There are 24 million active WordPress sites on the web!

Obviously, there are way more plugins outside of the official WordPress repository. Conservative assumption based on my feelings from the market is that there are at least the same amount of plugins out there. I’m not saying these plugins have the same number of active installs, but my intuition tells me there are an additional ~100 million active plugin installs which are not listed on the official repository.

So here is my very rough, but logical assumption. If a plugin with over 200 lines of code is actually installed and active somewhere, it means that it’s more than just a script wrapped in a plugin. It’s not a total crap and it’s actually worth something to someone. That means this plugin could have premium features that someone in the market potentially would be interested to pay for.

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Another huge but reasonable assumption is to say that 2% of the total active websites that using WordPress on the web are actually SMBs, and websites which generate revenues. Therefore these websites have money to pay for plugins (with RatingWidget we see 2.7% conversion to paid).

Since we’re discussing the total addressable market, thus the overall opportunity, let’s see what the numbers are if this 2% are actually paying for the plugins.

So we have roughly 540 million active plugin installs. 520 million of them have more than 200 lines of code. 2% of that 520 million would give us 10.4 million paid plugin installs. If an average plugin is worth $100 a year, we get to over $1B market only for plugins–boom!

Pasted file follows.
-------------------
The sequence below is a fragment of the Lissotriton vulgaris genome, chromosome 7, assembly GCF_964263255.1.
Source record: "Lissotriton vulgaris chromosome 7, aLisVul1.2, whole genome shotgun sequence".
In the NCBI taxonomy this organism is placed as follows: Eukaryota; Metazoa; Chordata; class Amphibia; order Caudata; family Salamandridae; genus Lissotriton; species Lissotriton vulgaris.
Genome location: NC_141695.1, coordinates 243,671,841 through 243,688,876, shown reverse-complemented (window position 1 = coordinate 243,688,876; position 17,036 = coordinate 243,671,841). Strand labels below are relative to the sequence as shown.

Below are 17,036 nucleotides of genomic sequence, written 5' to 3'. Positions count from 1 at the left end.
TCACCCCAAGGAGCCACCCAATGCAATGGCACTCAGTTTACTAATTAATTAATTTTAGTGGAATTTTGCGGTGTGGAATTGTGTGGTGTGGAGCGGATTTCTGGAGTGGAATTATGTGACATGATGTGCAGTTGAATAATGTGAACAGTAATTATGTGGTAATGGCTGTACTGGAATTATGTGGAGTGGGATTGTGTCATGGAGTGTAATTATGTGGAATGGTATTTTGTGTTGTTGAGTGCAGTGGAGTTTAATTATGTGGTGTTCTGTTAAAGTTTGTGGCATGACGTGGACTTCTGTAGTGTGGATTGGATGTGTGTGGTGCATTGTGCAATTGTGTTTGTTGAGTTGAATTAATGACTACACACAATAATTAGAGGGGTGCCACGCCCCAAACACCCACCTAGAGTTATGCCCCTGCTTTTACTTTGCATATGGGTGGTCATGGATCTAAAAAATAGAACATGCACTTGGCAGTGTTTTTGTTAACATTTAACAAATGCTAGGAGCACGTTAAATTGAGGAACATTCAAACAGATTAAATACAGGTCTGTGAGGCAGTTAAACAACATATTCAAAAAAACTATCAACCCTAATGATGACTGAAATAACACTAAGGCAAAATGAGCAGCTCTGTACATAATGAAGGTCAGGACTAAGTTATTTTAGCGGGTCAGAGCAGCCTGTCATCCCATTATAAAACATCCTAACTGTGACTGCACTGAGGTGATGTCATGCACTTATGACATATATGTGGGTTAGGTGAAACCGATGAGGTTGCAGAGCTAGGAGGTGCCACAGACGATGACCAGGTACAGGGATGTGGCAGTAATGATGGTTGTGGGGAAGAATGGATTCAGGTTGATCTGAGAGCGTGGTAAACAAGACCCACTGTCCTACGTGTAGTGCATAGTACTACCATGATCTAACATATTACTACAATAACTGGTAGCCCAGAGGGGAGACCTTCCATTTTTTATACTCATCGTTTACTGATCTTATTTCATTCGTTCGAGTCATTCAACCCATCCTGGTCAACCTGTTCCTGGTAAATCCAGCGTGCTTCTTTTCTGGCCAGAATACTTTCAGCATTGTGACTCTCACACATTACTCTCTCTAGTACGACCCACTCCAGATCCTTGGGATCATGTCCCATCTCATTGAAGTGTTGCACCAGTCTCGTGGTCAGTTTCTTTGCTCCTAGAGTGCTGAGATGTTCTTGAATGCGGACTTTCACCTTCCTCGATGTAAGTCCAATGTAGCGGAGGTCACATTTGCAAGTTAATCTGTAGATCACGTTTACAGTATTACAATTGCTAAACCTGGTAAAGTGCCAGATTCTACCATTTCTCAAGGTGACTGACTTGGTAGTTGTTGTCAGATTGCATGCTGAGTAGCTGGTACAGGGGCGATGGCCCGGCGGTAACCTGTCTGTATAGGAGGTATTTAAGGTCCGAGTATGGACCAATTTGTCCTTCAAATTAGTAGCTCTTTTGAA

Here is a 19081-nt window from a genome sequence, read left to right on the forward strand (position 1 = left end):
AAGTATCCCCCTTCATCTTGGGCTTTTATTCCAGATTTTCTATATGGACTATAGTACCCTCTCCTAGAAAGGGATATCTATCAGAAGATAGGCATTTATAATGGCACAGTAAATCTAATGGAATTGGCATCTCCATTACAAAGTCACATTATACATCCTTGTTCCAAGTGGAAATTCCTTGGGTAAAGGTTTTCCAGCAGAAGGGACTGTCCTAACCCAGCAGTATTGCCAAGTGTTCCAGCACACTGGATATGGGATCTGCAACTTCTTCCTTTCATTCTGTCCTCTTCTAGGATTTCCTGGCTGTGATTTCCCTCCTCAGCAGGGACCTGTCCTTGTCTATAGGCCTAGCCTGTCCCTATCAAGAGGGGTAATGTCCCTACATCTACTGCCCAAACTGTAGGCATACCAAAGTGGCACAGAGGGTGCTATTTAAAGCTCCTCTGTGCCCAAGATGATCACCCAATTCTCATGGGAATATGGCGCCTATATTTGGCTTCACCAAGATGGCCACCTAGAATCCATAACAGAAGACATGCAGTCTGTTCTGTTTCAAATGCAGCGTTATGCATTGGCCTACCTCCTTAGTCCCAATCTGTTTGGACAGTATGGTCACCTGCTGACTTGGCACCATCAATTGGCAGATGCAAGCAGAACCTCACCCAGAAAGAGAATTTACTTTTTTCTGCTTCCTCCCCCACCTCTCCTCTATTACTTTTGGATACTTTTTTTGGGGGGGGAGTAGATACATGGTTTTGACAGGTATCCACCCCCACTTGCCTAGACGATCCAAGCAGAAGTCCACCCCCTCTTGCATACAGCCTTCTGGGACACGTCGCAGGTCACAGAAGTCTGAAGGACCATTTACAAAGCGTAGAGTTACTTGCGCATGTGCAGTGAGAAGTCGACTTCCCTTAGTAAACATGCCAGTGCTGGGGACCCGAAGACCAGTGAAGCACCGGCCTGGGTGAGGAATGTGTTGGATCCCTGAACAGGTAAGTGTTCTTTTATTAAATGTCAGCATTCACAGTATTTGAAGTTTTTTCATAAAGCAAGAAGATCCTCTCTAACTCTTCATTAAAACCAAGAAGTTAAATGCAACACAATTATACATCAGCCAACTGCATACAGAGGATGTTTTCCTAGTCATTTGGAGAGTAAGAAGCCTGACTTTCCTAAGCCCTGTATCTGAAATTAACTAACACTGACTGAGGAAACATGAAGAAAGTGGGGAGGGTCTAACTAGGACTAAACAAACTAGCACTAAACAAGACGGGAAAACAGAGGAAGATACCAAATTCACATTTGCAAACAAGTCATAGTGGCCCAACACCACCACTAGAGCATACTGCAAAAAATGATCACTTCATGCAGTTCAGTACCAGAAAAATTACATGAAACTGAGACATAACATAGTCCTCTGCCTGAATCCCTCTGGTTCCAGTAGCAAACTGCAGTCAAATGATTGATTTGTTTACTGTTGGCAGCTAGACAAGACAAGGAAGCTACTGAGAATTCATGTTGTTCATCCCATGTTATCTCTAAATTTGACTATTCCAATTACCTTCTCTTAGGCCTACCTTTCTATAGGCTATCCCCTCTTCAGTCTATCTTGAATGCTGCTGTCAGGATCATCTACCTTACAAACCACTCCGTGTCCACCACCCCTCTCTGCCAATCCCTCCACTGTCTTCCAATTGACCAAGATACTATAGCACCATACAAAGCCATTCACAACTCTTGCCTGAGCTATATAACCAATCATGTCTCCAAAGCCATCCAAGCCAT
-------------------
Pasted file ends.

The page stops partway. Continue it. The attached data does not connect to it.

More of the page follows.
WordPress plugins’ ecosystem is a Billion Dollar market – Period!

If we use similar assumptions regarding the themes market, we can easily add another $66 million to the table (33M sites X 2% X $100).


Next time you are meeting investors and they ask you about the market size, please confidently answer that it’s a big opportunity–at least a billion dollar market, and you can prove it!

As a side note, since we already scraped the WordPress.org repository, I want to ask you guys what data analysis you would be interested for us to cover in the next post!

cartoon girl with a laptop on a hammock and a sample code on the side an image of a sample codes
    1. I had a phone call with a VP @ Automattic few months ago trying to figure out the exact same thing. Based on his answer Automattic and WordPress.org are two separated entities + .org is a non profit, therefore he doesn’t see this happen during the next 3 years, Automattic definitely won’t try pushing it.

  1. WordPress.com sites cannot run plugins. Or rather, WordPress.com comes with a number of pre-installed plugin-like features built into it already.

    Thus, the actual number would not be 540M, but somewhere between 200M and 250M active plugin installs out there.

    Also, don’t scrape WordPress.org. We make the data available via our APIs too. All you need to do is ask.

    1. Thanks Otto for the “inside” numbers!

      For the full discussion between Samuel and I, checkout this Reddit thread:

      Otto is totally right that adding WordPress.com to the calculations is incorrect since there’s no real plugins there as we know them. Having said that, for the sake of TAM calculations, if these w.com “plugin-like features” could be potentially monetized we would probably get pretty much same numbers.

      To summarize my thoughts, wether it’s a Billion Dollar Market or Half a Billion Dollar Market – the opportunity is BIG enough to raise VC funding!